Post-Election: What's Next for Women and the Media
November 20, 2008
University Club, 1 West 54th Street, New York, NY
From coffee shops and dinner tables to Saturday Night Live, the media’s treatment of women has been scrutinized and dissected throughout the election cycle. From Senator Hillary Clinton’s run for the Democratic nomination to John McCain’s selection of Governor Sarah Palin as his VP candidate, women have been in the news.
Our media panel - some of America's most listened-to journalists - will consider the ways women have been portrayed. What has changed for women as a result of the coverage of women's political participation, and what has stayed the same? Can media be a positive tool for women in politics? How can we inspire measured coverage of women in politics in general? watch video
Lynn Sherr, ABC News
Ellen Levine, Editorial Director, Hearst Magazines
Susan McGee Bailey, Ph.D., Executive Director of the Wellesley Centers for Women; and Professor of Women's Studies and Education, Wellesley College
BNY Mellon Wealth Management, H. Kim Bottomly, Allison S. Cowles & Arthur Ochs Sulzberger, Lynn Johnston, Donald and Sue Newhouse, and Betty Pforzheimer
Co-chairs: Joan Capelin Helpern & Betty Pfaelzer Rauch, Chloe Drew, Rebecca Goldenberg, Doug Gould, Kristen Kelch, Sophie Sa, Janet Waterhouse, Jaan Walther Whitehead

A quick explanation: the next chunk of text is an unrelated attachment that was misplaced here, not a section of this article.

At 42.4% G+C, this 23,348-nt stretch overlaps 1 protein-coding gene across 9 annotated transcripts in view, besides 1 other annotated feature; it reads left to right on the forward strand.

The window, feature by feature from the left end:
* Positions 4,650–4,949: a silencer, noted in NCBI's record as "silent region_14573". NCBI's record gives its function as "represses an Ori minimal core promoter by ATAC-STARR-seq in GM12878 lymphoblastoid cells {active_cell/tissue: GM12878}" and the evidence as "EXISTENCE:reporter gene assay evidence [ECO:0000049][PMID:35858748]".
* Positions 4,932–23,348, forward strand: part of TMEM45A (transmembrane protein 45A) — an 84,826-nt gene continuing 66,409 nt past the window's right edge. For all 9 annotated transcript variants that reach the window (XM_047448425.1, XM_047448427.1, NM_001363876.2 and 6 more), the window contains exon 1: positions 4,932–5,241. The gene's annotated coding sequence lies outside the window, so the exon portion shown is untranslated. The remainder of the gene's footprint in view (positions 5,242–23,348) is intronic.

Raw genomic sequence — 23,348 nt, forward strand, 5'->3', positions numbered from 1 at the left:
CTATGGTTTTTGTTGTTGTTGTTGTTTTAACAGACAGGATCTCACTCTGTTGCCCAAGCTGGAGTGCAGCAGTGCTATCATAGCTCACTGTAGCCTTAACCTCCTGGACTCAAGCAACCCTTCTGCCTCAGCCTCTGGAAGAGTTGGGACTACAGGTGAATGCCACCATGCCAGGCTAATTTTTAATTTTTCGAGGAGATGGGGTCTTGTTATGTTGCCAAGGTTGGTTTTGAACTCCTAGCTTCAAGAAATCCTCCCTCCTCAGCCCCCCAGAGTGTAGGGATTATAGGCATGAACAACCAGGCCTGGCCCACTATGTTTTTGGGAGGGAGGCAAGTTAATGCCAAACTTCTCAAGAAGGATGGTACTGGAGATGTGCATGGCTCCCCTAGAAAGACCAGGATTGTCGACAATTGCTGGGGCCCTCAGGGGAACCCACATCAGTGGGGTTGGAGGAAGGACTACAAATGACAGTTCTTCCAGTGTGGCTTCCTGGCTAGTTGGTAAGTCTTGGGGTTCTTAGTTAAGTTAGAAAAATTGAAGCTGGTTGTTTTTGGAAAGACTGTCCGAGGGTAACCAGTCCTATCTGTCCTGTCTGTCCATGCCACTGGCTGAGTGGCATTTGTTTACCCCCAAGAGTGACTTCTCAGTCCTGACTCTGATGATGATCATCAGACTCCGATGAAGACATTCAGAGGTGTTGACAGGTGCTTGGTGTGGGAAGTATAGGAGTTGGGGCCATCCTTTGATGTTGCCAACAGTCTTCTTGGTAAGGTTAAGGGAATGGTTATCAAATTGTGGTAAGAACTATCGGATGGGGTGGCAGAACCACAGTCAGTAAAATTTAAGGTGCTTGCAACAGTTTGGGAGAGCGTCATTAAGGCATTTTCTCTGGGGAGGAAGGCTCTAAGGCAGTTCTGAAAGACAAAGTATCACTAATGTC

The Wellesley Centers for Women (WCW) at Wellesley College is the largest women’s research organization in the United States. Its mission is to conduct scholarly research and sound action programs that place women’s perspectives and experiences at the center of the work. WCW’s work reaches a wide audience of policy makers, practitioners, and advocates.
WCW’s broad reach ensures that its work influences public policy and programs. With 100 staff members, and more than 40 project underway, WCW’s areas of research and action cover an array of topics central to our communities: education, child and adolescent development, child care, out-of-school time, work-life balance, women’s human rights, gender violence prevention, and the social-emotional wellbeing of children and families.